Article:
Gail complimented me on my set of pages, and then asked if I would be interested in test-firing a converted S&W; 686 and reviewing it on my site. Being asked to play with a neat new toy that I was terrifically curious about anyway? Hell, yes! I told Gail that I would be delighted to do so, and they shipped the test gun off to me via Turner's Outdoorsman. After the requisite 21 day wait, I picked it up and started poring over it. And on a beautiful spring day in Canyon Country, CA, I and a friend visited a lovely outdoor shooting range called "A Place To Shoot" and put the converted 686 through its paces.
I hope to test-fire the revolver again this weekend, so this review should get longer and a bit more detailed in around a week and a half's time.
The Magna-Trigger is a wonderful solution to both of these problems.
Invented as a way to keep criminals from using a police officer's duty weapon against him, the Magna-Trigger renders the gun unfireable by anyone not wearing a special, very strong magnetic ring. A small blocking mechanism is inserted into the weapon (Smith & Wesson revolvers only, and not autoloaders) by experienced gunsmith Rick Devoid, and the device can only be disabled by a potent samarium magnet on a steel ring that the shooter wears on her middle finger. The conversion is also completely ambidextrous, and the Devoids recommend that a police officer wear a ring on each finger so that if one hand is injured in a confrontation, the other can still fire the weapon.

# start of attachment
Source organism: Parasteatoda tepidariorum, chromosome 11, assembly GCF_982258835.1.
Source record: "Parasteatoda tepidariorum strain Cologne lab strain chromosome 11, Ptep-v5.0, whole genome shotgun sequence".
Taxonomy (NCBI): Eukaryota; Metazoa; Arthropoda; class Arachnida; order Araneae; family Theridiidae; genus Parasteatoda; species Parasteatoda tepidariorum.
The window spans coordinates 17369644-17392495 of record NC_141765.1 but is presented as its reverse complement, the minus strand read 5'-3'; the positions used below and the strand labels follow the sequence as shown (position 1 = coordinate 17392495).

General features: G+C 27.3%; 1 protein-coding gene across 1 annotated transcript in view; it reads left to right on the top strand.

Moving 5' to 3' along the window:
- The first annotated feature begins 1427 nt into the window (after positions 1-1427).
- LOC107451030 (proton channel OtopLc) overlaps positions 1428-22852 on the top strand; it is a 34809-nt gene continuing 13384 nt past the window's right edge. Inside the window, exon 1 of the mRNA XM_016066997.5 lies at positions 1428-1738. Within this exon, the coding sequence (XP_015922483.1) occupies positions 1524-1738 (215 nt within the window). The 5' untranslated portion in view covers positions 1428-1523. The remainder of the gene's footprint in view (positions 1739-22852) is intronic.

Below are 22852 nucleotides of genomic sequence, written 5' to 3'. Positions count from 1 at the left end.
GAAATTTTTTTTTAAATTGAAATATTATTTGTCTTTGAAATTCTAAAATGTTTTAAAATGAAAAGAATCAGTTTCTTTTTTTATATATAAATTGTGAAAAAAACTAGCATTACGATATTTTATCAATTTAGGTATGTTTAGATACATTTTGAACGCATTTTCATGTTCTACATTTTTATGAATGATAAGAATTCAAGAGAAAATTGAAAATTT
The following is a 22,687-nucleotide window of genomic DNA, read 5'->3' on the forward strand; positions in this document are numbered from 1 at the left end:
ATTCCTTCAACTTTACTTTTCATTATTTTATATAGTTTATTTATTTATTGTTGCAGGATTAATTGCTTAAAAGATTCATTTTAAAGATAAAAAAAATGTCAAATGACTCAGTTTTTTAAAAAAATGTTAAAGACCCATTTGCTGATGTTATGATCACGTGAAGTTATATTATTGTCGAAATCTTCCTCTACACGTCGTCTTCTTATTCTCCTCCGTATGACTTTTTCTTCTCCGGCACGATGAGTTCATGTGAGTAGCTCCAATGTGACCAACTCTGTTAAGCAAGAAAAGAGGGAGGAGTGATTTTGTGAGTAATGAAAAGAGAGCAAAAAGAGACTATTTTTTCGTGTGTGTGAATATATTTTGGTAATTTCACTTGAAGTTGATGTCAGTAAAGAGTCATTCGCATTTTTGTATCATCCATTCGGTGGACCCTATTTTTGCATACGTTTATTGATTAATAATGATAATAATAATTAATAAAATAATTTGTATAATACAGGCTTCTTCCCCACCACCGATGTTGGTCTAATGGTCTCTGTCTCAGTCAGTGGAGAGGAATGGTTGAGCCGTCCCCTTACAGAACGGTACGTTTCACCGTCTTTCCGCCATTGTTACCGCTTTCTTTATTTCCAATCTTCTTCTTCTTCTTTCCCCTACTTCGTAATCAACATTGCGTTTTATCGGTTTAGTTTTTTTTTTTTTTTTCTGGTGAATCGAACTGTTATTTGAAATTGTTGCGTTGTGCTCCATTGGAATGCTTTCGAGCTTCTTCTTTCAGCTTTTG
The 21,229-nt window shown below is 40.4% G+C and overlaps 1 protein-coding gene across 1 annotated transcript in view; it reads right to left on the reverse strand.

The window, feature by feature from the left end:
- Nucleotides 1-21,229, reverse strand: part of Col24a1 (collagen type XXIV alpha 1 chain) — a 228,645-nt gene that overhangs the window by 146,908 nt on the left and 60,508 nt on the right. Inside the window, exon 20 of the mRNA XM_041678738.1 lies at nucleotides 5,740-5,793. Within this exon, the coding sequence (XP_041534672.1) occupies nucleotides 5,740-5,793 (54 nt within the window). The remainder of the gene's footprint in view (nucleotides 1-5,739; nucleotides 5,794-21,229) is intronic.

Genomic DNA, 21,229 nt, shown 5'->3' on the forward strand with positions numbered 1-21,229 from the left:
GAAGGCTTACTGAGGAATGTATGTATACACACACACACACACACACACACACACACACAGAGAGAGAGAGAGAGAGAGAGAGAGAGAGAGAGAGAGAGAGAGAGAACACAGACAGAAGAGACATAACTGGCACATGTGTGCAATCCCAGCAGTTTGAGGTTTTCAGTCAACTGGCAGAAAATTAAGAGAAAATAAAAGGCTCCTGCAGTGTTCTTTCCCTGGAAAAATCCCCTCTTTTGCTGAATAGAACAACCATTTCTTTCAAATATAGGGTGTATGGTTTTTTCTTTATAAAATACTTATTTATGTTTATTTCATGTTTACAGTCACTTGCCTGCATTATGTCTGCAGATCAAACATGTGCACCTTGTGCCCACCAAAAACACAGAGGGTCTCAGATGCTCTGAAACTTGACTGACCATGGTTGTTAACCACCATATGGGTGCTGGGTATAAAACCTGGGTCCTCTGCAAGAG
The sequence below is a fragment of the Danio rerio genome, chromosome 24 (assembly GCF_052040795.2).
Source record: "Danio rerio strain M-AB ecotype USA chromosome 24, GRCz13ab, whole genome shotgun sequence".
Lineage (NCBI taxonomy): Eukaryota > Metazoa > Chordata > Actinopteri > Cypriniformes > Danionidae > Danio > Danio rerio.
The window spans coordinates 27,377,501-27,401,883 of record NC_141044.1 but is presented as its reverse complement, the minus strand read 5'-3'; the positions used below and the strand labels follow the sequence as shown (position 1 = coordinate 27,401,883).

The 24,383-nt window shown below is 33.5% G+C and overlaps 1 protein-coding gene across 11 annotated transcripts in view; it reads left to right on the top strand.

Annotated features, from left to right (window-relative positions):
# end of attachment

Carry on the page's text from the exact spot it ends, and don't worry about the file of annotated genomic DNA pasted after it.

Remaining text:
Magnetic mumbo-jumbo? Not at all -- the samarium magnets that are used will outlast you, and the technology that is used in this conversion is proven completely.
The gun is completely dead -- but when you pick it up, the magnet comes into proximity with the blocking mechanism, and it's live.
The three aspects to the conversion that I was most concerned with were the following: